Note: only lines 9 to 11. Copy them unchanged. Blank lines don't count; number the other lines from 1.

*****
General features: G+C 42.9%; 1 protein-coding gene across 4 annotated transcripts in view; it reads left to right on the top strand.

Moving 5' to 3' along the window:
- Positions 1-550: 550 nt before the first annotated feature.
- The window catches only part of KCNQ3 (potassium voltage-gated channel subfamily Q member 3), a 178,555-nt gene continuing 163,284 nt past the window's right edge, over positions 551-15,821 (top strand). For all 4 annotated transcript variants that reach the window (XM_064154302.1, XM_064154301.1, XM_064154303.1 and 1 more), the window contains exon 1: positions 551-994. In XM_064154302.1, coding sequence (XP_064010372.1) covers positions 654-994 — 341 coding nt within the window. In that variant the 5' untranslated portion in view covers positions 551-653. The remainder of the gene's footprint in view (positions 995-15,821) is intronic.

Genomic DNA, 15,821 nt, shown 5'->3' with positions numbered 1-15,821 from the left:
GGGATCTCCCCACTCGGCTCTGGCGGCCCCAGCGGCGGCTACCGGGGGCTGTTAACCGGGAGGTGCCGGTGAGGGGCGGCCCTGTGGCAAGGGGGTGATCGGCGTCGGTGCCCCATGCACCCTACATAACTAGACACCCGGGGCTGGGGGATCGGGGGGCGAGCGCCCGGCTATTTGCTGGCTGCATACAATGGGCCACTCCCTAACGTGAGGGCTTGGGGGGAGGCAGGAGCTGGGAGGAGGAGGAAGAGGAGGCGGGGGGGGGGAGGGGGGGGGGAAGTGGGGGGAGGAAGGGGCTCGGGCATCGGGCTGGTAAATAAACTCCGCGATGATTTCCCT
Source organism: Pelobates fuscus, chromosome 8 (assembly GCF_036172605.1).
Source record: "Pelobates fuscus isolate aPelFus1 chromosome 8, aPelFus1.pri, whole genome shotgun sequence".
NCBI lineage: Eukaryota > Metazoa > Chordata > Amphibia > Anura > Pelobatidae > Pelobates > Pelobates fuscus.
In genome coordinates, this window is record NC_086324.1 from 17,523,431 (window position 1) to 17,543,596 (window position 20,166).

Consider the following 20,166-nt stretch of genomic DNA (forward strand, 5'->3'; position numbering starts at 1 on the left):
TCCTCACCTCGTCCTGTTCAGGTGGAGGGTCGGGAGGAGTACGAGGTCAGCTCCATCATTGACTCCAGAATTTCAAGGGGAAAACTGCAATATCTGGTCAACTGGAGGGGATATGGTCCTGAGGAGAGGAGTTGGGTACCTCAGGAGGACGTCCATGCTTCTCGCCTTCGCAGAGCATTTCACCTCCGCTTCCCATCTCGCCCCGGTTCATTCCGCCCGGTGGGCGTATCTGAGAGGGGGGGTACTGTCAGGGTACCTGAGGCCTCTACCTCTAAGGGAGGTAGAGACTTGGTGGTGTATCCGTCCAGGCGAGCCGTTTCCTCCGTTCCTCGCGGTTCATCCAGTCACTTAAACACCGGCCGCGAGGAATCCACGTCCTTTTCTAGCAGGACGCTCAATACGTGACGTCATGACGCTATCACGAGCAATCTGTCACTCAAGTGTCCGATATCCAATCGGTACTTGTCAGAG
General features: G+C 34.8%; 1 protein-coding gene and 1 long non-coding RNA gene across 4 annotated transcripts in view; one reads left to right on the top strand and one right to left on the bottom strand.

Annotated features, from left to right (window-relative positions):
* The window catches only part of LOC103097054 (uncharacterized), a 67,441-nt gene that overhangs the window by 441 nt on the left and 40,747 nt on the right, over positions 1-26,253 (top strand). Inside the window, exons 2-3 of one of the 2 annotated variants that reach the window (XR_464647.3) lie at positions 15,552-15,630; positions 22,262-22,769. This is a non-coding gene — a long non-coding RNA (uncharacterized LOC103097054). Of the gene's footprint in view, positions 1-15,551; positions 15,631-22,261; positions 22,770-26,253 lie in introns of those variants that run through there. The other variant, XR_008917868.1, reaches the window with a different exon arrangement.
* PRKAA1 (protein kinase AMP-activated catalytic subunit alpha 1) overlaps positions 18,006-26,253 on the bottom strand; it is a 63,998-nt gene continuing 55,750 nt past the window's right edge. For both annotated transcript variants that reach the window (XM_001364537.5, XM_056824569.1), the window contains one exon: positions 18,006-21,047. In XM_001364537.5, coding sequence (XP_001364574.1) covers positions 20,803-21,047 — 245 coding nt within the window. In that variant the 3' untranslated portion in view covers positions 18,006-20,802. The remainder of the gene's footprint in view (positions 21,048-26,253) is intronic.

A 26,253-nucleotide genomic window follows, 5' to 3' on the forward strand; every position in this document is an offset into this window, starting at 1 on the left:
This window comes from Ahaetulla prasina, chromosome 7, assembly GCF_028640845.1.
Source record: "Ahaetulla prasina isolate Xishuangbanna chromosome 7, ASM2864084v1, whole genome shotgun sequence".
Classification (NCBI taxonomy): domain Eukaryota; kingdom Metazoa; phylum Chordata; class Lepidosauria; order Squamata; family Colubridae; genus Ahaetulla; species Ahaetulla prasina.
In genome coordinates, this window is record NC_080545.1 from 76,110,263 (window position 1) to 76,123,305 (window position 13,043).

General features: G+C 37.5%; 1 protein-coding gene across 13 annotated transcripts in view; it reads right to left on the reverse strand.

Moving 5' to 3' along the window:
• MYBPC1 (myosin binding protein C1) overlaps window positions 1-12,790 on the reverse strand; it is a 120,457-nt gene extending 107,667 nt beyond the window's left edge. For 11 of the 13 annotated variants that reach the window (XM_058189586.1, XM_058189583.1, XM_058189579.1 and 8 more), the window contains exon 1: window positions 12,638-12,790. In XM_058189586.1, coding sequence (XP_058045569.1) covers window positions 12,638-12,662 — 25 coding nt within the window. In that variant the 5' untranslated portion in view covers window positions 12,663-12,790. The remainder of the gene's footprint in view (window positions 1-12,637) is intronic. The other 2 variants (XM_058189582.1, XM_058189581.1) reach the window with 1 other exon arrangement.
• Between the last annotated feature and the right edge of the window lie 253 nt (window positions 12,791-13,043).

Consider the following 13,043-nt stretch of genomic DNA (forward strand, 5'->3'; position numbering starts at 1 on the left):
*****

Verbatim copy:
NCBI lineage: Eukaryota > Metazoa > Chordata > Amphibia > Anura > Pelobatidae > Pelobates > Pelobates fuscus.
In genome coordinates, this window is record NC_086324.1 from 17,523,431 (window position 1) to 17,543,596 (window position 20,166).

Consider the following 20,166-nt stretch of genomic DNA (forward strand, 5'->3'; position numbering starts at 1 on the left):